Listening Ear’s CEO Richard Brown joined Monica Haworth from the Chester branch of Survivors of Bereavement at an event in Chester to discuss why the language we use influences the way we think about suicide.

Hosted by Storyhouse, Chester’s new multi-purpose arts and creative centre, the event was part of a Festival of Languages which took place at the end of January 2019.

Pictured above are Monica, Claire Harrison from Cheshire West Voluntary Action and Richard, in what was a lively discussion with an audience drawn from across the region.

The conversation explored how the traditional term “committing suicide” is an unhelpful way to describe the act of suicide, rooted as it is in an era when it was seen as a crime. How the media chooses to report suicide can have a huge impact on how it’s perceived by the community at large, and audience members told their own stories of how press intrusion had impacted on them.  Richard outlined the practical help Listening Ear’s AMPARO can give when dealing with the media.

Monica related her own experience as a survivor of suicide, with a moving account of how she felt some friends and neighbours had shunned her, perhaps because of their inability to find the words to express what they felt. How to ‘normalise’ discussion about suicide was a feature of the contributions from audience members.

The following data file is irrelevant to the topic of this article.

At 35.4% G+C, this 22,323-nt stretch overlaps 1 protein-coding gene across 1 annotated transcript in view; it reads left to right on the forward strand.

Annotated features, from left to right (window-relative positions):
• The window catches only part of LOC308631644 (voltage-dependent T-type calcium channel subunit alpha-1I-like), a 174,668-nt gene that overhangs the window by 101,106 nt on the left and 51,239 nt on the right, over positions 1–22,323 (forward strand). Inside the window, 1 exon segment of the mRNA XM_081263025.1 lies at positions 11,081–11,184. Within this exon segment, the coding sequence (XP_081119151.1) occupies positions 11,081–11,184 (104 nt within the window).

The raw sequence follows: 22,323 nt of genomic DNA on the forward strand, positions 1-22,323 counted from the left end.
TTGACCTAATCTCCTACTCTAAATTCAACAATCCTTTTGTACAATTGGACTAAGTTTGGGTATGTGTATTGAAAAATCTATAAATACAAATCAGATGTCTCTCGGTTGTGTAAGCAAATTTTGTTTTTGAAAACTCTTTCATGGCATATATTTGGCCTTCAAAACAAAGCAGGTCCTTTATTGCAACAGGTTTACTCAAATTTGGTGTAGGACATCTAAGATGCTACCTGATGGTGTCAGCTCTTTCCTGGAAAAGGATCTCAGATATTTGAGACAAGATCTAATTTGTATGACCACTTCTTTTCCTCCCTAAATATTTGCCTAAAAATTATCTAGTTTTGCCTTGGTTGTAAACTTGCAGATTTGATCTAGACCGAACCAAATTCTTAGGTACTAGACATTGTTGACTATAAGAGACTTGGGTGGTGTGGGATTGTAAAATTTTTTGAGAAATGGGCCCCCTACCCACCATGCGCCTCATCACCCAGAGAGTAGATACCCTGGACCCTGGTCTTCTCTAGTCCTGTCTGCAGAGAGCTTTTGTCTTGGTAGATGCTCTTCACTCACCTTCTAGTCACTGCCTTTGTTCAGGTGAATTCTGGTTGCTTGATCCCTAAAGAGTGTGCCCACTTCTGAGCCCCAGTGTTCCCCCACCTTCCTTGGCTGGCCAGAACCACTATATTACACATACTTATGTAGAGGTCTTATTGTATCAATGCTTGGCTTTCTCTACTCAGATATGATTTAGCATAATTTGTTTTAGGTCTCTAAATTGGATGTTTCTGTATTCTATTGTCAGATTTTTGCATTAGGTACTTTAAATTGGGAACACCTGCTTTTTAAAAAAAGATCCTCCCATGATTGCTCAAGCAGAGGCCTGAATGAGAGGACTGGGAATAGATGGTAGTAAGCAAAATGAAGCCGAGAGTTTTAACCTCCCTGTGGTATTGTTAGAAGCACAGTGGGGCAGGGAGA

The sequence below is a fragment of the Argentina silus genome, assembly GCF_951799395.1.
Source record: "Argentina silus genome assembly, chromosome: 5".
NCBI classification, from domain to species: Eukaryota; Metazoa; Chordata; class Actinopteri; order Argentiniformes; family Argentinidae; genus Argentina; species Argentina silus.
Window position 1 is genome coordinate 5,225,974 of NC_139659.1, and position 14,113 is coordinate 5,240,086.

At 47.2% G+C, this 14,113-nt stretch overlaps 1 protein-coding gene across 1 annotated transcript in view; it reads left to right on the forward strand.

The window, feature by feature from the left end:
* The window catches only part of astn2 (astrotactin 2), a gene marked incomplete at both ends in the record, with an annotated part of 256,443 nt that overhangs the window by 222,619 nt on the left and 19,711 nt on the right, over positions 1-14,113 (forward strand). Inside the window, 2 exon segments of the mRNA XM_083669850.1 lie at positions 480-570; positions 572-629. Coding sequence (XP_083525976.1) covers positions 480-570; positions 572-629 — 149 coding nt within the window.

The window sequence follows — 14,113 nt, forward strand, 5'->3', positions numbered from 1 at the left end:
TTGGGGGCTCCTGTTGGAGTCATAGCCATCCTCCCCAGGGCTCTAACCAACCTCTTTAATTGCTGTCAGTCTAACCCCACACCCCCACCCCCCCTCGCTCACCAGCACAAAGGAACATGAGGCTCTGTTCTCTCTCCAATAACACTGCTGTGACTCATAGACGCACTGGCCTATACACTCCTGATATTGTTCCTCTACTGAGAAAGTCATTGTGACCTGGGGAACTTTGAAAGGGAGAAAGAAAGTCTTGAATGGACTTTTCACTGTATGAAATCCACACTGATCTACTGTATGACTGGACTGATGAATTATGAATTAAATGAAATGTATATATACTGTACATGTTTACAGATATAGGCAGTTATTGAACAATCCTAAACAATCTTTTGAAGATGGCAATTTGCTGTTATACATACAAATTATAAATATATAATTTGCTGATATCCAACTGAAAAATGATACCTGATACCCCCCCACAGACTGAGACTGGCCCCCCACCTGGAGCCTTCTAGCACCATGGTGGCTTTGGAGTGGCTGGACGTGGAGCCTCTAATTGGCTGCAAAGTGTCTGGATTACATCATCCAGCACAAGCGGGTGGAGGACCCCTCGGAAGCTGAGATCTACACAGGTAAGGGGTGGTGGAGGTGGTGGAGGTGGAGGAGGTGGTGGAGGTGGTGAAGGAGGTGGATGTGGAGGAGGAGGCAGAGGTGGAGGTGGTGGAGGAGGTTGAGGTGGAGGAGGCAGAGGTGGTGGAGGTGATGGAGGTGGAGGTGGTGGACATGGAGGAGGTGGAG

Speaking afterwards, Richard said he hoped there would be more opportunities to discuss issues around suicide and mental health as a whole: “It was encouraging to see so many people with an interest attending the event,” he said.

Taboo Stories took place on Saturday 26 January 2019.

Details of other events in the Festival of Languages can be found here.

You can find out more about AMPARO, Listening Ear’s groundbreaking suicide postvention service, here.